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Epilepsia. 1987 Mar-Apr;28(2):184-9.

Pentylenetetrazole-induced changes in cerebral energy metabolism in Tupaia glis.


The convulsant pentylenetetrazole was administered to the lower primate, the tree shrew. Shortly after the onset of seizures, the animals were killed using a microwave device at 25 Kw and 915 MHz. The energy metabolites glycogen, glucose, ATP, and phosphocreatine were measured in five layers of the cerebral cortex and three layers of the cerebellum. Results showed that, as compared with controls, seizing animals had decreased energy metabolites selective to certain layers. Glucose was decreased in all cortical layers, but only in the granular layer of the cerebellum. Phosphocreatine was decreased in the outer small pyramidal layer and the polymorphous layer of the cortex but was unchanged in the cerebellum. ATP was decreased only in the outer small polymorphous layer of the cortex. These changes are consistent with the concept that selective changes may occur during seizures and that these changes are localized to layers that contain pyramidal cells. Examination of whole cortex may mask more subtle regional changes.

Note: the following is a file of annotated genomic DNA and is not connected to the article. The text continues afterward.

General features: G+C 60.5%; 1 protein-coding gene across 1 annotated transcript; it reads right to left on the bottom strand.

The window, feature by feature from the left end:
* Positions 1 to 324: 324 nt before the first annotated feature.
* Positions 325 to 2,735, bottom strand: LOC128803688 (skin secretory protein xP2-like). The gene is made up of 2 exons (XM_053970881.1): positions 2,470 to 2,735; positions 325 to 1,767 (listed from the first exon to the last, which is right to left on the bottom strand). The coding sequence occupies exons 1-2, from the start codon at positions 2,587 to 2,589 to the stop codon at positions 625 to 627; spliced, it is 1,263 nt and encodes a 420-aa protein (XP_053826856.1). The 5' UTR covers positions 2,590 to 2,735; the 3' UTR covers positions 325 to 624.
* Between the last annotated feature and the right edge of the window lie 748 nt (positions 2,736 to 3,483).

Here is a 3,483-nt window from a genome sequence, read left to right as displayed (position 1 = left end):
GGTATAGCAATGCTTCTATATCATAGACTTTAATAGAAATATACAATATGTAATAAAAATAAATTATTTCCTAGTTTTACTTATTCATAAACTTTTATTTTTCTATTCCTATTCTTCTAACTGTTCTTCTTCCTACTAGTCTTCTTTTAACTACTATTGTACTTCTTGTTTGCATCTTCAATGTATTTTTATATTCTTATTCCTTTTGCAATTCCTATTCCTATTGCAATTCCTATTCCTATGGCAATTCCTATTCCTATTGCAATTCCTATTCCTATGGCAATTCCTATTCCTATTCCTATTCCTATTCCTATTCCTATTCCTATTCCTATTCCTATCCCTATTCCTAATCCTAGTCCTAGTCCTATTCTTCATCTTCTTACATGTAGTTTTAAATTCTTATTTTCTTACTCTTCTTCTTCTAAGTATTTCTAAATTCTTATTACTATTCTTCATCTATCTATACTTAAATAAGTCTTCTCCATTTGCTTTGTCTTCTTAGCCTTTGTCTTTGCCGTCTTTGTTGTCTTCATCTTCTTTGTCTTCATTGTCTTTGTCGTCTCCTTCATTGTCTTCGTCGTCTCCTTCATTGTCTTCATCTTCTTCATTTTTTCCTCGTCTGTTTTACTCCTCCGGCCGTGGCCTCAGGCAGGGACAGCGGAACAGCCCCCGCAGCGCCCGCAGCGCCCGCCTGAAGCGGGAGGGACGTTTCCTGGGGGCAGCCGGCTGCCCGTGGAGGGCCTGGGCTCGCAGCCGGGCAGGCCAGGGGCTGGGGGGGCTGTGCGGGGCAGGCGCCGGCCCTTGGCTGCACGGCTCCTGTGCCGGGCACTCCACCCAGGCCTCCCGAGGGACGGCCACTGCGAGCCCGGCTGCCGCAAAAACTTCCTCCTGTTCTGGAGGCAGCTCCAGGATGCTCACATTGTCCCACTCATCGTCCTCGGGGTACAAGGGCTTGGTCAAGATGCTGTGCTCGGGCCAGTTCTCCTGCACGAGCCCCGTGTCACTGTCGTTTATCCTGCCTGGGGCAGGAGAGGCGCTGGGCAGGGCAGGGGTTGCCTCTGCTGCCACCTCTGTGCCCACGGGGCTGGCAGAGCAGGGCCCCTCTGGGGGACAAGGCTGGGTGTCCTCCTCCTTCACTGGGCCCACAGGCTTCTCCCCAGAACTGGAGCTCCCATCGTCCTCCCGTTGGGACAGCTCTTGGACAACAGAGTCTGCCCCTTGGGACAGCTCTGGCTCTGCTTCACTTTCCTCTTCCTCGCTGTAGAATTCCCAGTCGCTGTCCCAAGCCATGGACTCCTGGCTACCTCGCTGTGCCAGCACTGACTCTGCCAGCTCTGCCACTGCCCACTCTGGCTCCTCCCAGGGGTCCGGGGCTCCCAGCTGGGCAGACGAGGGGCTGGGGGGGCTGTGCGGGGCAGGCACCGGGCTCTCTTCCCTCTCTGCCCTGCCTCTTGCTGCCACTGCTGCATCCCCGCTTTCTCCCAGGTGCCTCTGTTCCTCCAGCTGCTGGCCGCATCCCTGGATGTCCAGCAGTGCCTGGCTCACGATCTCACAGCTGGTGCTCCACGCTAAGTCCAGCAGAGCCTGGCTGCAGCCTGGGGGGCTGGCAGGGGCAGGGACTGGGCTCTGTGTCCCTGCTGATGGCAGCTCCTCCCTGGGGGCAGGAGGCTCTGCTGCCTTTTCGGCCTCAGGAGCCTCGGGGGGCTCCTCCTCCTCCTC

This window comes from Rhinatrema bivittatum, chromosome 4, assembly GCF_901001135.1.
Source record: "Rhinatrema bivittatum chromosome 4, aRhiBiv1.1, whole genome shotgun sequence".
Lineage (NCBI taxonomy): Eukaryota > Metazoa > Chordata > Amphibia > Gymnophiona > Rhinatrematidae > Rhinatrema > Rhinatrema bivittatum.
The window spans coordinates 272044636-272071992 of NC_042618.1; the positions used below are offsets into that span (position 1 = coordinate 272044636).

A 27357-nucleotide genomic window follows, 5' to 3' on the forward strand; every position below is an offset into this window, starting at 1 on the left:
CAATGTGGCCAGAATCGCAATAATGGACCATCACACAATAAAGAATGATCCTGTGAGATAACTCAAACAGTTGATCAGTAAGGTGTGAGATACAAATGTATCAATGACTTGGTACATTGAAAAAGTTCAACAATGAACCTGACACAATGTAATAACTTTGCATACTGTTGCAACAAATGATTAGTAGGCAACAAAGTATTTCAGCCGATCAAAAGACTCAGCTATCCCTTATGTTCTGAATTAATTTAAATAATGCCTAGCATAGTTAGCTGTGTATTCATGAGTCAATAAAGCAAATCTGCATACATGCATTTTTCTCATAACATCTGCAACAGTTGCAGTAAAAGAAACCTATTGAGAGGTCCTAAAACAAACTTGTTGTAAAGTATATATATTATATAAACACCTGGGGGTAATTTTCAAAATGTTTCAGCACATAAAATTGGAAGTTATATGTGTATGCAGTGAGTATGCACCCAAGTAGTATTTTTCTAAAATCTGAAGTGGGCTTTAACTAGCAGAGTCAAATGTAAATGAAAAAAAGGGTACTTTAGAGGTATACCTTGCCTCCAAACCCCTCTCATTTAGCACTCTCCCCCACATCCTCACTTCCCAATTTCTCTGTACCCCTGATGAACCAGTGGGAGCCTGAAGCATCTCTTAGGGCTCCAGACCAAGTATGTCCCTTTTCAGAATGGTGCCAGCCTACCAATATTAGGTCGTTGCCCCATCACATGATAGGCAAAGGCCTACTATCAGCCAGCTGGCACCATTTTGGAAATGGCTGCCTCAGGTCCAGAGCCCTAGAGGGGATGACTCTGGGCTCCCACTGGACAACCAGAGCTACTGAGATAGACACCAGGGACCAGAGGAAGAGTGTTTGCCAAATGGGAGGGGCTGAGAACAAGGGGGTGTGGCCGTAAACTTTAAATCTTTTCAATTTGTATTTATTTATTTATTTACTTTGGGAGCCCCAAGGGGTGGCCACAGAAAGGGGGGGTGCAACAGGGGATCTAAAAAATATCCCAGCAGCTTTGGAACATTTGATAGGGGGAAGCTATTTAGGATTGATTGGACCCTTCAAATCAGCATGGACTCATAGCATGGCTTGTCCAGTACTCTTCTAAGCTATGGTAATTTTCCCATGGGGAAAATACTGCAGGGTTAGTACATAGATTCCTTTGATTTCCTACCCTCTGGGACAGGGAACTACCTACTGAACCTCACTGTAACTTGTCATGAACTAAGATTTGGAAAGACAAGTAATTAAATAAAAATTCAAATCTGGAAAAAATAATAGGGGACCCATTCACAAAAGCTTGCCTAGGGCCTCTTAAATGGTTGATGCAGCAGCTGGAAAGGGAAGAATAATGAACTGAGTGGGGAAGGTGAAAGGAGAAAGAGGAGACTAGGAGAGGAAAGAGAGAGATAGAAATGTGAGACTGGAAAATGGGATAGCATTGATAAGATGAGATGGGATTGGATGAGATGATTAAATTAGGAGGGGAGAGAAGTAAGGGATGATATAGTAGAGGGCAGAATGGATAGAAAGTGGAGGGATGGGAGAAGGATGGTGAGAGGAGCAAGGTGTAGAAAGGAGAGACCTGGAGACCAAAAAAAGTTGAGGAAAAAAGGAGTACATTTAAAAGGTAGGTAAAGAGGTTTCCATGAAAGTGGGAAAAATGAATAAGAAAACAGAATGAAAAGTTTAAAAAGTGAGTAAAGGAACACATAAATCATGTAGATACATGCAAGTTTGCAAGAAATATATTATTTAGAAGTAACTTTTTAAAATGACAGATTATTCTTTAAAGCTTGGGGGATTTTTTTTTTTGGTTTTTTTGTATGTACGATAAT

[Indexed for MEDLINE]

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